Gorkha Janmukti Morcha (GJM) chief Bimal Gurung on Sunday said West Bengal Chief Minister Mamata Banerjee was trying to divert their agitation into a different direction by claiming that the movement in Darjeeling hills was supported by insurgent groups of the north-east and some foreign countries.
He asserted the struggle for a separate Gorkhaland state would be intensified and if the police tries to stop them, it would only create more trouble.
"Chief Minister Mamata Banerjee said we have a link with north-east based terrorists group, which is totally wrong. She is trying to divert our movement and mislead people. We will continue with our movement. We will bring a mass rally for our three members who were killed. If the police tries to stop us, then it will create more problem," he added.
Mamata had on Saturday said that the GJM-led agitation in Darjeeling hills was a "deep-rooted conspiracy" supported by the insurgent groups of the north-east and some foreign countries.
Meanwhile, Union Home Minister Rajnath Singh has spoken to Mamata over the law and order situation in Darjeeling where the GJM has been leading a violent protest for seven days now.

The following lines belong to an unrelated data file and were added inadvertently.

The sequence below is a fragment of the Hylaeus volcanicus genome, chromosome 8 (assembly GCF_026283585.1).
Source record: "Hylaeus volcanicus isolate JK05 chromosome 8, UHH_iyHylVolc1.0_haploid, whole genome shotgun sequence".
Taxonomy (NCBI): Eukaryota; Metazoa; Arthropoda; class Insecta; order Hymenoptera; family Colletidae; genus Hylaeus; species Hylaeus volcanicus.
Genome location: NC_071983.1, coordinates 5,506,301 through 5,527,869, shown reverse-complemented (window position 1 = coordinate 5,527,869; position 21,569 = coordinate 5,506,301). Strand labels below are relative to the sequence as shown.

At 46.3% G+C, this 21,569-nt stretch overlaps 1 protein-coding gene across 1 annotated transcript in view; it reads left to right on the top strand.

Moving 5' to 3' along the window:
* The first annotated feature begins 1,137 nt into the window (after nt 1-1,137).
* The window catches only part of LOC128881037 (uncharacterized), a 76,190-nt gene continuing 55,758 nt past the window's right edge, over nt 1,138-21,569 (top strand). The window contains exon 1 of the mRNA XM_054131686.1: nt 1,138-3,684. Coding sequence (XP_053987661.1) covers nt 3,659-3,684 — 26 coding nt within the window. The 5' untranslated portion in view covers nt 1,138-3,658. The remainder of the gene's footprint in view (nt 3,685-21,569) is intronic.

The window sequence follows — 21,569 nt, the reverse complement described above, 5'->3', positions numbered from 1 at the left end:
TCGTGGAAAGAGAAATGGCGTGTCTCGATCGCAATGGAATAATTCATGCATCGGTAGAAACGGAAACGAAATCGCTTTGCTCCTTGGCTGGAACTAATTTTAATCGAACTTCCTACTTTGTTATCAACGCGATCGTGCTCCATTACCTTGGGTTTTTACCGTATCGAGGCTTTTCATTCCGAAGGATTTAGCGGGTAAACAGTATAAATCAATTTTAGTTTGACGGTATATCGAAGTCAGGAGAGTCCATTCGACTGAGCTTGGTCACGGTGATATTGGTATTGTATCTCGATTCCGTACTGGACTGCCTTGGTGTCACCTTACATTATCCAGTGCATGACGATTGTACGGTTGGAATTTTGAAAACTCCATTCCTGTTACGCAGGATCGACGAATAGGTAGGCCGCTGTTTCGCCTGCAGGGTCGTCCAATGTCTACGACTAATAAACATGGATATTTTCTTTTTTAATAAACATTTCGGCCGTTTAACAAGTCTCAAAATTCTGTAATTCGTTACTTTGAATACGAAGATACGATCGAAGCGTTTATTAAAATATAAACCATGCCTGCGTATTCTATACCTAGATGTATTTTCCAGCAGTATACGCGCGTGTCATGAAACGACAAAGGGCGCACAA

Rajnath on Sunday took to Twitter and informed Mamata Banerjee had apprised her of the situation prevailing in Darjeeling.
"Spoke to West Bengal Chief Minister Sushri Mamata Banerjee this morning. She has apprised me of the situation prevailing in Darjeeling," he tweeted.
He further appealed to the people to help maintain peace in the conflict-hit region.
"I appeal to the people living in Darjeeling and nearby areas to remain calm and peaceful. Nobody should resort to violence," he added.
The situation remains tense as the indefinite bandh called by the Gorkha Janmukti Morcha (GJM) has entered the seventh day today.
As many as 36 policemen were injured on Saturday in clashes with the GJM supporters.
The GJM announced an indefinite strike from Monday encompassing Darjeeling and Kalimpong districts and the Dooars protesting against Mamata Banerjee's decision to make Bengali language compulsory in state-run schools.
The strike was called even after the Chief Minister assured that the new rule would not be imposed in the hill districts.
The protestors are also asking for a separate Gorkhaland, a long pending demand of the people of the hills.
(This story has not been edited by Business Standard staff and is auto-generated from a syndicated feed.)